Unemployment in a Just Economy

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This paper is based on the ideas of political philosopher John Rawls who suggested that a just society is one which would be created behind a ‘veil of ignorance’, without knowing where one would end up in the society’s distribution of talent and other attributes. Today’s labor market does not meet this criterion since risk averse people would not voluntarily enter it at random, being too concerned about ending up among the excluded, i.e., those without full time jobs which today in the U.S. is still 9.6% of the labor force or some 15 million people. Thus, a just labor market would strive for full employment beyond the implications of the natural rate of unemployment. The latter concept is actually misleading, because most economists and commentators in the media equate it with ‘full employment’. Consequently, endemic and large scale underemployment is accepted as an inevitable attribute of the labor market. This is insidious because the concept assumes that the institutional structure of the labor market is held constant. According to Rawlsian principles the aim should be to bring unemployment down to the minimum feasible rate which in the U.S. is most likely around 1.2%, – the rate which prevailed in 1944 and which probably represents an attainable lower bound. Instead of the prevailing system. The right to work needs to be recognized as a natural right, because the right to life depends upon it. Several ways are proposed to create an inclusive labor market that distributes the available work in a more equitable fashion than the current system and envisions a just economy on Rawlsian principles that risk-averse people would be willing to enter at random.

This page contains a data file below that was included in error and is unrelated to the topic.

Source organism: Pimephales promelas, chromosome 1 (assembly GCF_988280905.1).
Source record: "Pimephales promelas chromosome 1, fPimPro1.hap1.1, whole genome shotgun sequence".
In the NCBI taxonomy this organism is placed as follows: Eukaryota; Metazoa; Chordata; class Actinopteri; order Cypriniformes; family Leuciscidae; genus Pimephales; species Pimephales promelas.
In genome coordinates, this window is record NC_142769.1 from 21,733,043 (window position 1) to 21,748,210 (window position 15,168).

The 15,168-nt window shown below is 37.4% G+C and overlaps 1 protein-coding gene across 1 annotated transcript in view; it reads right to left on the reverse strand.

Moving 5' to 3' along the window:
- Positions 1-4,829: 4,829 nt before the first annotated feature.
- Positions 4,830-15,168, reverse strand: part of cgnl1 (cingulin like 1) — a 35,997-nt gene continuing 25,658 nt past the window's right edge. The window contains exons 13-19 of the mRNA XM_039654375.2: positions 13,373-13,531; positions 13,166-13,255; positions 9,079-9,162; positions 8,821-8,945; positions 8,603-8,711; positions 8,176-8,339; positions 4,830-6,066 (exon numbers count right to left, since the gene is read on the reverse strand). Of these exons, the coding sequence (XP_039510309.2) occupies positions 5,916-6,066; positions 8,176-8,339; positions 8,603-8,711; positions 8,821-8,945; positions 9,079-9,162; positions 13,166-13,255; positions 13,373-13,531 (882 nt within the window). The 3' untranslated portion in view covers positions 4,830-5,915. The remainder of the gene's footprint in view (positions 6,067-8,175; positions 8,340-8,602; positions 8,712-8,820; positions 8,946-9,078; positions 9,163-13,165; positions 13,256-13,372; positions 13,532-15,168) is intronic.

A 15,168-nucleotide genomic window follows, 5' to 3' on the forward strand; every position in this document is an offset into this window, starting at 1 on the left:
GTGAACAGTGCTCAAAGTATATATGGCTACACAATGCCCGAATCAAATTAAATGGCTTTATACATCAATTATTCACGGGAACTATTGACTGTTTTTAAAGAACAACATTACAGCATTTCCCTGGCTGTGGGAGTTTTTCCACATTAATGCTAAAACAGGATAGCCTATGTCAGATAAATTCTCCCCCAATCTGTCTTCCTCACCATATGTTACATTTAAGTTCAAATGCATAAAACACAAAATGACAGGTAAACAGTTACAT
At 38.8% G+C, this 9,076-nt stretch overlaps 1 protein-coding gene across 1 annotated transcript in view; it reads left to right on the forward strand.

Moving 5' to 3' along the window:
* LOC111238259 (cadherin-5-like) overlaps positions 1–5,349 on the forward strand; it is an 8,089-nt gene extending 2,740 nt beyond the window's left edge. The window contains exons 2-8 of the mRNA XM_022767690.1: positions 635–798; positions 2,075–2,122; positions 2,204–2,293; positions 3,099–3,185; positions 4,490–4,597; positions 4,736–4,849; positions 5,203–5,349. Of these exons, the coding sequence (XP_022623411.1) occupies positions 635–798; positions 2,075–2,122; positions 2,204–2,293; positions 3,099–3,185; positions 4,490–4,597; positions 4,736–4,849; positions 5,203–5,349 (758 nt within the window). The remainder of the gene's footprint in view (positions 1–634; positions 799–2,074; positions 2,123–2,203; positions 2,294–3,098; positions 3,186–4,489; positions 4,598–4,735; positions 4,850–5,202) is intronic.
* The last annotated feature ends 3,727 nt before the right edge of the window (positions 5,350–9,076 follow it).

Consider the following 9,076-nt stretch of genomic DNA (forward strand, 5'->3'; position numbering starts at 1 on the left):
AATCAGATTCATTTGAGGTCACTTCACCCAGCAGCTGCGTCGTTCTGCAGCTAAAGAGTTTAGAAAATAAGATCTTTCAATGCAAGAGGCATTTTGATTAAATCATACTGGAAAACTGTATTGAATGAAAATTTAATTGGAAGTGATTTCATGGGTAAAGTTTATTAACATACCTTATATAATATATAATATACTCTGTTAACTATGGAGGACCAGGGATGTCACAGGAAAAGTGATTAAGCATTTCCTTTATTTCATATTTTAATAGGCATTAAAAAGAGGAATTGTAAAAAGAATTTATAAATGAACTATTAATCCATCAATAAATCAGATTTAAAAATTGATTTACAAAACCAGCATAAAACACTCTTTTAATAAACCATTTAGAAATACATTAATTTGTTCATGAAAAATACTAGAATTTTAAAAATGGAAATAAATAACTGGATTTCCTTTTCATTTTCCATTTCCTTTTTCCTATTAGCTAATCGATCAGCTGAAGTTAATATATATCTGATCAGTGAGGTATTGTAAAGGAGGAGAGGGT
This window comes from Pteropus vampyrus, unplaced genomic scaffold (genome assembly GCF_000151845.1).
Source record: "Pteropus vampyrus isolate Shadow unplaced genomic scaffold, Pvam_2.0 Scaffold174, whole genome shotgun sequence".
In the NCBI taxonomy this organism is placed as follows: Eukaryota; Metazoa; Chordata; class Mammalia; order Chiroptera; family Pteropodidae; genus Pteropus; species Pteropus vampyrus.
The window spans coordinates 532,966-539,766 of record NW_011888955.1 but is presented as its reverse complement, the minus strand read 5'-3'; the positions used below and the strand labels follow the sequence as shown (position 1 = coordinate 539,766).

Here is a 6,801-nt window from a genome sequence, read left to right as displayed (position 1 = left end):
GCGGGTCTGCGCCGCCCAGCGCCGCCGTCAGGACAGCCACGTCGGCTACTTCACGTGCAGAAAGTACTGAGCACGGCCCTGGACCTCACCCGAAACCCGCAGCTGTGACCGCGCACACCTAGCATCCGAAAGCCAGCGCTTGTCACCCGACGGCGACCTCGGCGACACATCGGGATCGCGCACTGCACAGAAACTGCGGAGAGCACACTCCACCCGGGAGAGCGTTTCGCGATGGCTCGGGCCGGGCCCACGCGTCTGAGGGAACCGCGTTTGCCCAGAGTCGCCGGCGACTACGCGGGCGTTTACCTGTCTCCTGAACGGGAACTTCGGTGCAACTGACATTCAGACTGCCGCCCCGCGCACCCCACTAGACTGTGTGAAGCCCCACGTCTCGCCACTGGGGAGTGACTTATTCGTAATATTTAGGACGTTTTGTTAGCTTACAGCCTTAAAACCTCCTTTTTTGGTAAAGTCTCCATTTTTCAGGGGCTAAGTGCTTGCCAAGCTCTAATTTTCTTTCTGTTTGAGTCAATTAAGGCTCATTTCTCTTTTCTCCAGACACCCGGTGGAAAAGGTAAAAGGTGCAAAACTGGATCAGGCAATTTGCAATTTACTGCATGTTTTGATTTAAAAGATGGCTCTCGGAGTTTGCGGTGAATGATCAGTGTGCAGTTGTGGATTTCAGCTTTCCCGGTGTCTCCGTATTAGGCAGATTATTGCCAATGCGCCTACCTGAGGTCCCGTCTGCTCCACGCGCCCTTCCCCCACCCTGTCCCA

Posted for comments on 6 Dec 2017, 9:51 am.

Comments (1)

  • Daniel Linotte says:

    Referring to Rawls to address unemployment issues is interesting. Unfortunately, our societies do not seem to work behind a ‘veil of ignorance’ and there is a tendency to reproduce social structures – in that respect, family contexts should also be studied to better understand what matters for social mobility and ‘equal opportunities’.

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